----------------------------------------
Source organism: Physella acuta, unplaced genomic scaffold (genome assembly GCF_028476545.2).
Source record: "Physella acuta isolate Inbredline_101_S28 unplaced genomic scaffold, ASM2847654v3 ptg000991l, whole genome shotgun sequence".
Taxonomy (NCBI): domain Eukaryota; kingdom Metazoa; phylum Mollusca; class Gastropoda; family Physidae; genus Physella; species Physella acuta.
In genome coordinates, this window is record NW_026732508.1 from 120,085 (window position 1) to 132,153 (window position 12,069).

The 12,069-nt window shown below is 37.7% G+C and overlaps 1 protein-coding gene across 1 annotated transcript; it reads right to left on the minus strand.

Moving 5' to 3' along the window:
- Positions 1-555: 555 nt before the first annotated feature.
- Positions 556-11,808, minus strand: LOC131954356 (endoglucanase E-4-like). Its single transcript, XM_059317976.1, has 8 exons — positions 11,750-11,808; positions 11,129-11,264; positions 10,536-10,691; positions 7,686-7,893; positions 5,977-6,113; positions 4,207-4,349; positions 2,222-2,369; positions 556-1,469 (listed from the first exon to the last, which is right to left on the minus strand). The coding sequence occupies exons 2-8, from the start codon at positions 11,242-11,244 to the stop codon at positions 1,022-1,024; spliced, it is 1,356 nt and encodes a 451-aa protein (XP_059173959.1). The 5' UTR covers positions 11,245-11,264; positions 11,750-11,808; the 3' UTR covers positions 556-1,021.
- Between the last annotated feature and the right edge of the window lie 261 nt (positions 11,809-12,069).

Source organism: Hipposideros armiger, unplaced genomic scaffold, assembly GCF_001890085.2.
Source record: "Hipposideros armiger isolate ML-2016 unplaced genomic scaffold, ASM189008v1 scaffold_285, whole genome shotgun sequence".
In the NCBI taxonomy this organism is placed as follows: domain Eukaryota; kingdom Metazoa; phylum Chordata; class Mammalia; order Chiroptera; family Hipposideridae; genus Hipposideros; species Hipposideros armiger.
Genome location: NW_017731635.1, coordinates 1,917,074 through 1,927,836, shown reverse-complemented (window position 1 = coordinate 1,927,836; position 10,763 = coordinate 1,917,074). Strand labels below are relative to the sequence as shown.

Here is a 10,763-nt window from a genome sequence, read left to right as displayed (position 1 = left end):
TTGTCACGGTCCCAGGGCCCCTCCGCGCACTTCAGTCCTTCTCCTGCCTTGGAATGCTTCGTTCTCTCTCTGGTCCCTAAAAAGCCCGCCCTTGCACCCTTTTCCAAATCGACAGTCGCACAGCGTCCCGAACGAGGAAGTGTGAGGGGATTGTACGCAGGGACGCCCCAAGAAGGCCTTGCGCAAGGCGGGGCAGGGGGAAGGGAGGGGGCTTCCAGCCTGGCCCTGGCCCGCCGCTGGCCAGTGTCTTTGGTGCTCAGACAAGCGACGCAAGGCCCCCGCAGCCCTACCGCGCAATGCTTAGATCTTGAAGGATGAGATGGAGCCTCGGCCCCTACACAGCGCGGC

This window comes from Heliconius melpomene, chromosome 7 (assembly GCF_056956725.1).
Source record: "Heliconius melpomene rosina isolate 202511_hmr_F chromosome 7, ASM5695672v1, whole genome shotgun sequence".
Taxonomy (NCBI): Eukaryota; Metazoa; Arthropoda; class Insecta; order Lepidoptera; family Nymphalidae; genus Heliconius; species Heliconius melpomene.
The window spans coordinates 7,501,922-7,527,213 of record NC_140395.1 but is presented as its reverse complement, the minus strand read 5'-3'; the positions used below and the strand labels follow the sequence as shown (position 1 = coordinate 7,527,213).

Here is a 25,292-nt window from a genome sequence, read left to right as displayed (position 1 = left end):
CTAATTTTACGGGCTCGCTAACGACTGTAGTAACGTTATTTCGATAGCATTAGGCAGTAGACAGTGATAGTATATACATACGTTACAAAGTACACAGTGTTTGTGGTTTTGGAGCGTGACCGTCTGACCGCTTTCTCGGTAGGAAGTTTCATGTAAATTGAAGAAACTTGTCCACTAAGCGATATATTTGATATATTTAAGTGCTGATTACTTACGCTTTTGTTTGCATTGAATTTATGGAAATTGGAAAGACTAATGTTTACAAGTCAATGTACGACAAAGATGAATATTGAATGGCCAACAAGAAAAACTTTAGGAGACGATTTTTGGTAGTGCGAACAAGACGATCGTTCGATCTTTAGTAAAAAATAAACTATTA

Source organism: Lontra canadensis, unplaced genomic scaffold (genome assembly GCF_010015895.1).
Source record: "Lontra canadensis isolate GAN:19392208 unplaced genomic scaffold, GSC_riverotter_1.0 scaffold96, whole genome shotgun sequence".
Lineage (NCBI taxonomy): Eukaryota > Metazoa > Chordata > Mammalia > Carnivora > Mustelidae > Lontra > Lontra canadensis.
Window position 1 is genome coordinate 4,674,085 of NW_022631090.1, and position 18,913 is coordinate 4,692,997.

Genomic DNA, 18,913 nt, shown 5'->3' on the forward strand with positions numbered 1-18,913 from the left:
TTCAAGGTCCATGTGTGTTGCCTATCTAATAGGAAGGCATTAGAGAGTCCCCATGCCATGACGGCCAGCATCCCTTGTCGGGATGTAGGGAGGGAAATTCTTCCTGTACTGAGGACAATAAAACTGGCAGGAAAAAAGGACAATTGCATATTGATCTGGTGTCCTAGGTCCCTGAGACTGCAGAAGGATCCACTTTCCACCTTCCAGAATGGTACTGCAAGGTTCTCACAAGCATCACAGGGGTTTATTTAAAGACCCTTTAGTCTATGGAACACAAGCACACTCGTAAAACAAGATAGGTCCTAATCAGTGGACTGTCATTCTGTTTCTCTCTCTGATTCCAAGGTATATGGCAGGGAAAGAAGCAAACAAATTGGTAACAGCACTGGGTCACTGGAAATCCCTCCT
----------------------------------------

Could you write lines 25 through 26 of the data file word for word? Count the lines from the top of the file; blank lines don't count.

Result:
Window position 1 is genome coordinate 4,674,085 of NW_022631090.1, and position 18,913 is coordinate 4,692,997.

Genomic DNA, 18,913 nt, shown 5'->3' on the forward strand with positions numbered 1-18,913 from the left: